About a year ago, we won a pair of tickets to the Berkeley Rep at an auction. Suddenly realizing they were about to expire, Amy announced a few days ago that we were going to see Carrie Fisher‘s one-woman show, Wishful Drinking. The fact that our house has been filled with Star Wars talk for three months running did not exactly have me enthused about the prospect, but I had heard she’s had an interesting life, and what the hey – why not open up a few new circuits?
Prepared to be underwhelmed, but both of us were blown away by how good the performance was. It would be hard for anyone to spend two hours talking about their own life – no matter how surreal – without it coming off self-indulgent or egocentric. But somehow, Fisher managed to be both hilarious and humble about… everything: Her marriage to Paul Simon, her plunge into mental illness, her substance abuse, her relationship with Hollywood (her mother is Debbie Reynolds, her father was the singer Eddie Fisher, who left his mother for Liz Taylor (she did a great extended segment called “Hollywood Inbreeding 101”)), her magical ability to turn men bald and gay, the comic book collectors and sci-fi fans, who stalk her from the wings, the strange grandmother who locked her in the closet, yelling “Go ahead, cry all you want – you’ll pee less!” The whole thing was endearing and charming and full of silly wisdom that somehow seemed life affirming, despite all the tragedy.
Somehow we missed “the juicy stuff about making out with the actor Harrison Ford” (New York Times), but she did get 10 minutes of good Star Wars gossip into the mix, e.g. remembering George Lucas telling her she wouldn’t be allowed to wear a bra under her white robes in Star Wars. “Umm… OK… why not?” “Because there is no underwear in space,” Lucas deadpanned back, with that face that knows only one expression. “Ah, right. Lucas has been to space, looked all around, and didn’t see any underwear. He knows!”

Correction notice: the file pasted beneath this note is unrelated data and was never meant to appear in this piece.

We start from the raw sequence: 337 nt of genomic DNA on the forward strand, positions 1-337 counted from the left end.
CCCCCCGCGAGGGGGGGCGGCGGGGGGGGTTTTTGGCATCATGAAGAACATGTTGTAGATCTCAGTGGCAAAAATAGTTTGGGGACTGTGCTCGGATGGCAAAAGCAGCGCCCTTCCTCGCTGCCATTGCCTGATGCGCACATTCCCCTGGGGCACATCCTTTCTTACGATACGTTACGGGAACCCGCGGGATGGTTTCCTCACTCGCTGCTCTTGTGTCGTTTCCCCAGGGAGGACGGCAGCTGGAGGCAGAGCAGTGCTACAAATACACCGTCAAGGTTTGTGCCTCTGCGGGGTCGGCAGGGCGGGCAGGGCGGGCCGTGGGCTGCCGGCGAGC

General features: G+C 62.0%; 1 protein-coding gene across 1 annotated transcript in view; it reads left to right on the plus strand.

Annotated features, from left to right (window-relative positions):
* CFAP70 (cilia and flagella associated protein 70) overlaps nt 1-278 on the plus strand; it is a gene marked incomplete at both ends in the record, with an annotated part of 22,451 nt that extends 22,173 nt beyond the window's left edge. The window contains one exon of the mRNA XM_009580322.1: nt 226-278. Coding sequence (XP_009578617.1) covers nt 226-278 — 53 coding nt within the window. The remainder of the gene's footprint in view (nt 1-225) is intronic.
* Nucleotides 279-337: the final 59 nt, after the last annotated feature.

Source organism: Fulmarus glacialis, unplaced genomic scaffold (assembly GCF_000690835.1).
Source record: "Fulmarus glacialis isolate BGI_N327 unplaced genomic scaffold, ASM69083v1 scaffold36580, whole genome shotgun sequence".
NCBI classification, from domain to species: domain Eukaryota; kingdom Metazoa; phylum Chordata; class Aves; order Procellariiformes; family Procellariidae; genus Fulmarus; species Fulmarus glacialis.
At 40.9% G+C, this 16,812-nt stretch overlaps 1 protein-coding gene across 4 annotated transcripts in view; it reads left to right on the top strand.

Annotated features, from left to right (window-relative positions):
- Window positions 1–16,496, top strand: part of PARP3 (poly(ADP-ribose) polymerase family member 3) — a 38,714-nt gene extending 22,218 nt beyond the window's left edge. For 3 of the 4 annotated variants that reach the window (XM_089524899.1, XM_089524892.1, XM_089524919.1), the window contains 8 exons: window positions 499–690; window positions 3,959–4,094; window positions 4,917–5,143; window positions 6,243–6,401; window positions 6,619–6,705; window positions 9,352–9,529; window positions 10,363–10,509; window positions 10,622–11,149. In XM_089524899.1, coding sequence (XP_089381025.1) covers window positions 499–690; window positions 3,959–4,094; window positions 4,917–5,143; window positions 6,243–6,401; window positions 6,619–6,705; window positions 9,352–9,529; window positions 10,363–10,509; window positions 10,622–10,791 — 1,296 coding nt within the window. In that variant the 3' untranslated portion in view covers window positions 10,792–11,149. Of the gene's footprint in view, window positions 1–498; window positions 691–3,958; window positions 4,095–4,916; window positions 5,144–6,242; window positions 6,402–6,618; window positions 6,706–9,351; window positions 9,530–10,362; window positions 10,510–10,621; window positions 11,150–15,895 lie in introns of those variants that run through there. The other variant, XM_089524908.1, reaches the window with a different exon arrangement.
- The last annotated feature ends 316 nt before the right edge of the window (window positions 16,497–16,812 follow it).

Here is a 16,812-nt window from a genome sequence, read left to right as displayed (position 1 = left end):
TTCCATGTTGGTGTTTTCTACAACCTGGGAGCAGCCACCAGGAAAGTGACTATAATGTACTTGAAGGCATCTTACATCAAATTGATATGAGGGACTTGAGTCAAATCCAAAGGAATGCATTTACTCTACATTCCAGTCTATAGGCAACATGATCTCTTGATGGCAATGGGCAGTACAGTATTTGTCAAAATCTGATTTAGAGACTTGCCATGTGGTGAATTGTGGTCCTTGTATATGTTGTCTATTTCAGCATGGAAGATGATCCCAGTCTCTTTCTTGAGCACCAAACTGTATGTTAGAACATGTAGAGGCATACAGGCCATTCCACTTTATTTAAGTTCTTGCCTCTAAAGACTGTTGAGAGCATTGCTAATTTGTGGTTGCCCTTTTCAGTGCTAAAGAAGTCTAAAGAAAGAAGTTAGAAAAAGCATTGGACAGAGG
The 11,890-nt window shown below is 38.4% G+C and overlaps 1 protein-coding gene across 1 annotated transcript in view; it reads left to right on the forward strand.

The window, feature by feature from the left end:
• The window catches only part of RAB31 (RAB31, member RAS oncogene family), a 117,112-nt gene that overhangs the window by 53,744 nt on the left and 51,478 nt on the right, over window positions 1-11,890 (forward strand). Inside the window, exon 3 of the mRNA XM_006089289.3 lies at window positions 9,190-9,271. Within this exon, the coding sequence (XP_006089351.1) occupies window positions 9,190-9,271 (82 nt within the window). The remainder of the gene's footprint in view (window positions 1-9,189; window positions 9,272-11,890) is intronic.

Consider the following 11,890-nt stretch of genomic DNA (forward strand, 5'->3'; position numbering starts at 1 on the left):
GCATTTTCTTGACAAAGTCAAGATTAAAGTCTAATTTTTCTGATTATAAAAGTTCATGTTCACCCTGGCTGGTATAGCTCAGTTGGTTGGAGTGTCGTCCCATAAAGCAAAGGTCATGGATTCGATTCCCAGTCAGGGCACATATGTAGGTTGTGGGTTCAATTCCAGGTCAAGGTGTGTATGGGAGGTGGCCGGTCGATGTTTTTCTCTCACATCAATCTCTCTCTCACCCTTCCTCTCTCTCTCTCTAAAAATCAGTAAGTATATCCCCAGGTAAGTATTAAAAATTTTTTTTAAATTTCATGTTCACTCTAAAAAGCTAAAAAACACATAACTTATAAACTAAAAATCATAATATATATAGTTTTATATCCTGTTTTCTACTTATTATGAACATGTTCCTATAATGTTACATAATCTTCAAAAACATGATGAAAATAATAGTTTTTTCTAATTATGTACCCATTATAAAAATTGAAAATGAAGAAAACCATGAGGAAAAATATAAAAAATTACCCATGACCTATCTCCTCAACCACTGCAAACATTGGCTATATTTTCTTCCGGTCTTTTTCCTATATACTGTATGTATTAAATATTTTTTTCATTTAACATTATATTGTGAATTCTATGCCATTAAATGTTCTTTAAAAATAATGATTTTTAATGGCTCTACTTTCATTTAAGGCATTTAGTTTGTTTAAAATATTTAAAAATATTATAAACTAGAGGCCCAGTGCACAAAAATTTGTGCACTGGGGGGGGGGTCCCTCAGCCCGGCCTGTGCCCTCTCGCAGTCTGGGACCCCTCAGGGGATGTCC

Kind of tough to get across just how compelling the show was. If it comes to your area, just go.
If, on the other hand, you’re in the mood to throw up a little bit in your mouth, re-live the saccharine, Hallmark-y 1978 Star Wars Holiday Special: Happy Life Day (warning: includes cute baby wookies). Glutton for punishment? This 5-minute condensation of the two-hour boondoggle includes Bea Arthur and The Jefferson Starship, together at last on one stage! Looking at these now, it’s amazing she didn’t spend half the show talking about the shame this one TV special must have caused.
Thanks grahams for the Holiday Special links.